Bobby Moore

Bobby Moore Known in his heyday as the ‘golden boy of English football’, Bobby Moore will always be best remembered for the iconic photograph of him being held aloft by teammates Geoff Hurst and Ray Wilson, Jules Rimet trophy in hand, at the end of the World Cup final at Wembley Stadium on July 30, 1966. Indeed, manager Sir Alf Ramsey later said of Moore, ‘Without him England would never have won the World Cup.’

Born in Barking, Essex on April 12, 1941, Moore was outstanding centre-half, renowned for calmness, composure and intelligence on the pitch and humility, modesty and integrity off it. He made his senior debut for England in a friendly against Peru at Estadio Nacional del Perú, Lima on May 20, 1962 and impressed manager Walter Winterbottom sufficiently to play in every game of the 1962 World Cup in Chile, where England reached the quarter-finals.

The following year Sir Alf Ramsey replaced Walter Winterbottom as England manager and, on the first anniversary of his first senior cap, on May 20, 1963, Moore captained England for the first time in a friendly against Czechoslovakia at Tehelne Pole Stadion, Bratislava. All told, Moore made 108 appearances for England, including 90 as captain.

At club level, Moore made his professional debut for West Ham United at Upton Park on September 8, 1958, at the age of 17, against Manchester United. He was appointed captain for the first time on April 20, 1962, having just turned 21, and subsequently led his club to victory in the FA Cup in 1964 and the European Cup Winners’ Cup in 1965. All told, he made a then record 544 league appearances, and 642 in all, for West Ham United, nefore being sold to Fulham in 1974. Thereafter,

he spent short spells in America, with San Atonio Thunder and Seattle Sounders, and in Denmark, with Boldklubben Herning Fremad, before finally hanging up his boots in 1979.

Bobby Moore – The Legend

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Daley Thompson

Daley Thompson Daley Thompson had the distinction of becoming just the second Olympic decathlete, after American Bob Mathias in 1948 and 1952, to win gold medals at two consecutive Summer Games. Born Francis Morgan Thompson in Notting Hill, London on July 30, 1958, Thompson was called Ayodele – subsequently shortened to ‘Dele’ and Anglicised to ‘Daley’ – by his Nigerian father. In 1974, at Crystal Palace, the 16-year-old Thompson attracted the attention of Newnham & Essex Beagles coach, Bob Mortimer, who directed his attention towards the decathlon.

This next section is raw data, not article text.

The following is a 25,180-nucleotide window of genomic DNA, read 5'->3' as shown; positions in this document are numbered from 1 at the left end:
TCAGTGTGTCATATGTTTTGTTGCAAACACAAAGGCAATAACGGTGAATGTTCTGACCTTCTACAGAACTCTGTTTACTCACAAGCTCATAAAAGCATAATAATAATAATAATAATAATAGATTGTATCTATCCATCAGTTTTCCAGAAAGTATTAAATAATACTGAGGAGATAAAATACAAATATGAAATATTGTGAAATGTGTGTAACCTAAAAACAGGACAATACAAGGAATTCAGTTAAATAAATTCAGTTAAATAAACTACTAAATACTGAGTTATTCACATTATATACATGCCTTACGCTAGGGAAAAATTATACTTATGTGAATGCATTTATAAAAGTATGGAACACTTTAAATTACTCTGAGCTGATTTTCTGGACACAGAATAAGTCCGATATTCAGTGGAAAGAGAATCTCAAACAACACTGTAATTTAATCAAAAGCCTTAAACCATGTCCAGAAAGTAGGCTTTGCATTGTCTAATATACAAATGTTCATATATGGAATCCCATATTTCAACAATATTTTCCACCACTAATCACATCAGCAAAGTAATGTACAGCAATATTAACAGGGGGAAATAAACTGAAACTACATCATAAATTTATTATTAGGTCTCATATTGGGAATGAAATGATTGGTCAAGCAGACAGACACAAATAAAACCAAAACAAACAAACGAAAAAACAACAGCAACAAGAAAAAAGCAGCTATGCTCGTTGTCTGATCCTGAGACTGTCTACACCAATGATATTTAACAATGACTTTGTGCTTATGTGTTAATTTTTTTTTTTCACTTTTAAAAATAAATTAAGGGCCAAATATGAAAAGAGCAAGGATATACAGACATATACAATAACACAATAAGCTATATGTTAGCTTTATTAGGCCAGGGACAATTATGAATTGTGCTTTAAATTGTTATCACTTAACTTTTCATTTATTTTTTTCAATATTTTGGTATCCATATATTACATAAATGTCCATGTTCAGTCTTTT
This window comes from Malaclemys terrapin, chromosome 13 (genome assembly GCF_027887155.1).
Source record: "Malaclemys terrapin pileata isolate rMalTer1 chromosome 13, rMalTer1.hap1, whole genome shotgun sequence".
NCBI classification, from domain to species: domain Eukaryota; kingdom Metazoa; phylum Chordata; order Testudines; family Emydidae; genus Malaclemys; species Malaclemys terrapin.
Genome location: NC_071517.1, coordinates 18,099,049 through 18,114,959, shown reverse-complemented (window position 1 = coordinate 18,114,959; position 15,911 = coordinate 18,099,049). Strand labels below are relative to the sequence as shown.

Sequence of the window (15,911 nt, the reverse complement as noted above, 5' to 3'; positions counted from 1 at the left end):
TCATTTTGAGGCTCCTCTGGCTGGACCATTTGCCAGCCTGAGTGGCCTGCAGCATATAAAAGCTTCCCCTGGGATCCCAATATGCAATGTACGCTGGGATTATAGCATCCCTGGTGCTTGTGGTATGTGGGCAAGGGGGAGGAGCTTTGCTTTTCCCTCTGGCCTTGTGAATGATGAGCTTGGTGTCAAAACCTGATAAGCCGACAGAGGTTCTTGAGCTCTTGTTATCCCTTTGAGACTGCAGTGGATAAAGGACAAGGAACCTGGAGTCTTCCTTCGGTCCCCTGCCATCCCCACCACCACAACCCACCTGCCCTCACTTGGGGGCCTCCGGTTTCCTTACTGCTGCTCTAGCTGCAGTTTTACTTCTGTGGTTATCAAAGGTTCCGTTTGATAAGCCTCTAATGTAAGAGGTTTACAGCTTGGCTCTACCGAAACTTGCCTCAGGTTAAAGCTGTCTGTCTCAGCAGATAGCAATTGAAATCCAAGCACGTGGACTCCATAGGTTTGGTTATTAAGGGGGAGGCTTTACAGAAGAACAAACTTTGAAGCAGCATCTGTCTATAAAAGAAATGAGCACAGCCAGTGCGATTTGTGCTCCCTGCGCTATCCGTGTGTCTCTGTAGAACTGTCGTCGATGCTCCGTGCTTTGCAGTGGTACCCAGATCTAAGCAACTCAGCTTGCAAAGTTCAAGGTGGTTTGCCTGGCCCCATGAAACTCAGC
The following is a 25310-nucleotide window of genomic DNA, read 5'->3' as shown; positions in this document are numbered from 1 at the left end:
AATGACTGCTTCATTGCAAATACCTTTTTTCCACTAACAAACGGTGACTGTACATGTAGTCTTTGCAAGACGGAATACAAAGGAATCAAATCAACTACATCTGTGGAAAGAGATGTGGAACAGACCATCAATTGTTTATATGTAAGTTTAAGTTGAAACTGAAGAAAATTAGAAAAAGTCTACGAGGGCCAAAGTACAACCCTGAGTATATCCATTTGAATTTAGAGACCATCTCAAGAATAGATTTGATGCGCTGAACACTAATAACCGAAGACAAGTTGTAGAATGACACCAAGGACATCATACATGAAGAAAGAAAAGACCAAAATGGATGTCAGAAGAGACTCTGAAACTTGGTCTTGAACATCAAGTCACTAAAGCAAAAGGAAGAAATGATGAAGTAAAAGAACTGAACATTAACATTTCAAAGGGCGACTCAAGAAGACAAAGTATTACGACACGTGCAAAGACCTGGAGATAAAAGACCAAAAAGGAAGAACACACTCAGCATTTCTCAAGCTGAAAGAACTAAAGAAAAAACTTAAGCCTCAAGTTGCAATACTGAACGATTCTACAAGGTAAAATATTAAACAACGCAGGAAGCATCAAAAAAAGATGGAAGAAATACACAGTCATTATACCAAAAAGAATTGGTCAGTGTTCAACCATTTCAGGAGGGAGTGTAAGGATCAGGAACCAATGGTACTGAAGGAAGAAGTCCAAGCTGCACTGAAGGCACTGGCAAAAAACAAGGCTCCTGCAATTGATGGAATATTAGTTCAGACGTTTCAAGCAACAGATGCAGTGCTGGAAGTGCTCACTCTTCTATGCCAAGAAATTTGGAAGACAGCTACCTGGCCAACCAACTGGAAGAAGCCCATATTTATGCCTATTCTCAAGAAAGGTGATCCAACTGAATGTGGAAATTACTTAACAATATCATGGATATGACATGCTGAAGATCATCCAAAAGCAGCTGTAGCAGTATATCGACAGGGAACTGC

Fast forward to July, 1980 and, having set his first world record, of 8,648 points, in Götzis, Austria two months earlier, Thompson, still a few days short of his twenty-second birthday, started worthy favourite to win the decathlon at the Olympic Stadium in Moscow. That he did, comfortably.

In 1982, he won gold at the European Athletics Championships in Athens, raising his own world record to 8,743 points in the process, and gold again at the inaugural IAAF World Championships in Helsinki in 1983. Thus, Thompson simultaneously held all the international decathlon titles. Indeed, he defended his Olympic title at the Los Angeles Memorial Coliseum in 1984; his winning points total, of 8,797, was adjusted to 8,847 when new scoring tables were introduced in 1985, thereby giving him a world record that would stand for nine years.

An outgoing, gregarious indvidual, Thompson attracted public admiration not only for his athletic prowess, but also for his colourful, often irreverant, personality. However, his anti-establishment attitude was not universally appreciated; after winning his second Olympic gold medal in Los Angeles in 1984, for example, he cheekily whistled along to the national anthem and made ‘disrespectful’ remarks about Prince Anne, President of the British Olympic Association, at a subsequent press conference.

Daley Thompson’s Decathalon highlights (Olympic Games 1984)

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